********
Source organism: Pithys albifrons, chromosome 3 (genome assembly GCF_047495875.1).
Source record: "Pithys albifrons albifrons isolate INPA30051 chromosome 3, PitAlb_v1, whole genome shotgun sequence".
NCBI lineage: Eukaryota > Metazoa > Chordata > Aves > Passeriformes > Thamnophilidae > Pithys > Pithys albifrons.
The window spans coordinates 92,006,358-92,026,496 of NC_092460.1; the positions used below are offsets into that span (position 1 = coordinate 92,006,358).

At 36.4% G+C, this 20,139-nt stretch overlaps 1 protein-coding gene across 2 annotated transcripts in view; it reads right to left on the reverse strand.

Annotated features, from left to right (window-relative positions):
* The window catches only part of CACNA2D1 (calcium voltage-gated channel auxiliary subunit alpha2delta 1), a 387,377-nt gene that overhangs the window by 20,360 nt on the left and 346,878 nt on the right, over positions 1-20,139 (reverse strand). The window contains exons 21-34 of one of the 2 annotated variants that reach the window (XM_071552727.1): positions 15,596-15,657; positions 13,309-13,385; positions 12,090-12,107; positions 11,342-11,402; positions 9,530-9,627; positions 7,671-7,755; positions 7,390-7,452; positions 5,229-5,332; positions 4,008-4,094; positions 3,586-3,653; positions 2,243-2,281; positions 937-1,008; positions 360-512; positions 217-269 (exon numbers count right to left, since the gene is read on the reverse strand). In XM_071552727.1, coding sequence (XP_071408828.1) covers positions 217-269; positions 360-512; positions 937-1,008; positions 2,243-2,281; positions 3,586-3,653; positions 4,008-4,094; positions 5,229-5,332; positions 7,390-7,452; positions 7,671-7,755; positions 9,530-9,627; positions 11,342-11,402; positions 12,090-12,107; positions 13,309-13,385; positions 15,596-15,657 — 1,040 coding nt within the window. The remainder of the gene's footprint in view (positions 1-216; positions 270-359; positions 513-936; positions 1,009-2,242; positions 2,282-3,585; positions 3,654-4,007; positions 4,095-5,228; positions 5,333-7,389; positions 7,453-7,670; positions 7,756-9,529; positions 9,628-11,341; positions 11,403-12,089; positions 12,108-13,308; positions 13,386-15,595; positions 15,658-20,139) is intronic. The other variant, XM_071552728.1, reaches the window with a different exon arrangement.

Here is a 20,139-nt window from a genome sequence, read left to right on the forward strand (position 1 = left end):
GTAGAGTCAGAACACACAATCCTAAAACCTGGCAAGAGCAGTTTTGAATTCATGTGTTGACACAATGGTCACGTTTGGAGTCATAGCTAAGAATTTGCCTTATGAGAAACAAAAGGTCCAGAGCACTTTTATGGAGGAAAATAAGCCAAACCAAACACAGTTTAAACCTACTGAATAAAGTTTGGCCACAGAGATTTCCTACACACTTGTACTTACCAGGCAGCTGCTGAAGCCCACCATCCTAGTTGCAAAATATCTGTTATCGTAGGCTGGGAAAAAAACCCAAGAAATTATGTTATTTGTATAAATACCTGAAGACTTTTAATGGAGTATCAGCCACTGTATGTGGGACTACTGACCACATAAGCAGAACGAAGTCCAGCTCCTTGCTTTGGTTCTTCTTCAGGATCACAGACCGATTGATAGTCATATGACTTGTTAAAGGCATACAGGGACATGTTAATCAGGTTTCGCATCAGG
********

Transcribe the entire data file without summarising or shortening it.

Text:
Source organism: Pithys albifrons, chromosome 3 (genome assembly GCF_047495875.1).
Source record: "Pithys albifrons albifrons isolate INPA30051 chromosome 3, PitAlb_v1, whole genome shotgun sequence".
NCBI lineage: Eukaryota > Metazoa > Chordata > Aves > Passeriformes > Thamnophilidae > Pithys > Pithys albifrons.
The window spans coordinates 92,006,358-92,026,496 of NC_092460.1; the positions used below are offsets into that span (position 1 = coordinate 92,006,358).

At 36.4% G+C, this 20,139-nt stretch overlaps 1 protein-coding gene across 2 annotated transcripts in view; it reads right to left on the reverse strand.

Annotated features, from left to right (window-relative positions):
* The window catches only part of CACNA2D1 (calcium voltage-gated channel auxiliary subunit alpha2delta 1), a 387,377-nt gene that overhangs the window by 20,360 nt on the left and 346,878 nt on the right, over positions 1-20,139 (reverse strand). The window contains exons 21-34 of one of the 2 annotated variants that reach the window (XM_071552727.1): positions 15,596-15,657; positions 13,309-13,385; positions 12,090-12,107; positions 11,342-11,402; positions 9,530-9,627; positions 7,671-7,755; positions 7,390-7,452; positions 5,229-5,332; positions 4,008-4,094; positions 3,586-3,653; positions 2,243-2,281; positions 937-1,008; positions 360-512; positions 217-269 (exon numbers count right to left, since the gene is read on the reverse strand). In XM_071552727.1, coding sequence (XP_071408828.1) covers positions 217-269; positions 360-512; positions 937-1,008; positions 2,243-2,281; positions 3,586-3,653; positions 4,008-4,094; positions 5,229-5,332; positions 7,390-7,452; positions 7,671-7,755; positions 9,530-9,627; positions 11,342-11,402; positions 12,090-12,107; positions 13,309-13,385; positions 15,596-15,657 — 1,040 coding nt within the window. The remainder of the gene's footprint in view (positions 1-216; positions 270-359; positions 513-936; positions 1,009-2,242; positions 2,282-3,585; positions 3,654-4,007; positions 4,095-5,228; positions 5,333-7,389; positions 7,453-7,670; positions 7,756-9,529; positions 9,628-11,341; positions 11,403-12,089; positions 12,108-13,308; positions 13,386-15,595; positions 15,658-20,139) is intronic. The other variant, XM_071552728.1, reaches the window with a different exon arrangement.

Here is a 20,139-nt window from a genome sequence, read left to right on the forward strand (position 1 = left end):
GTAGAGTCAGAACACACAATCCTAAAACCTGGCAAGAGCAGTTTTGAATTCATGTGTTGACACAATGGTCACGTTTGGAGTCATAGCTAAGAATTTGCCTTATGAGAAACAAAAGGTCCAGAGCACTTTTATGGAGGAAAATAAGCCAAACCAAACACAGTTTAAACCTACTGAATAAAGTTTGGCCACAGAGATTTCCTACACACTTGTACTTACCAGGCAGCTGCTGAAGCCCACCATCCTAGTTGCAAAATATCTGTTATCGTAGGCTGGGAAAAAAACCCAAGAAATTATGTTATTTGTATAAATACCTGAAGACTTTTAATGGAGTATCAGCCACTGTATGTGGGACTACTGACCACATAAGCAGAACGAAGTCCAGCTCCTTGCTTTGGTTCTTCTTCAGGATCACAGACCGATTGATAGTCATATGACTTGTTAAAGGCATACAGGGACATGTTAATCAGGTTTCGCATCAGG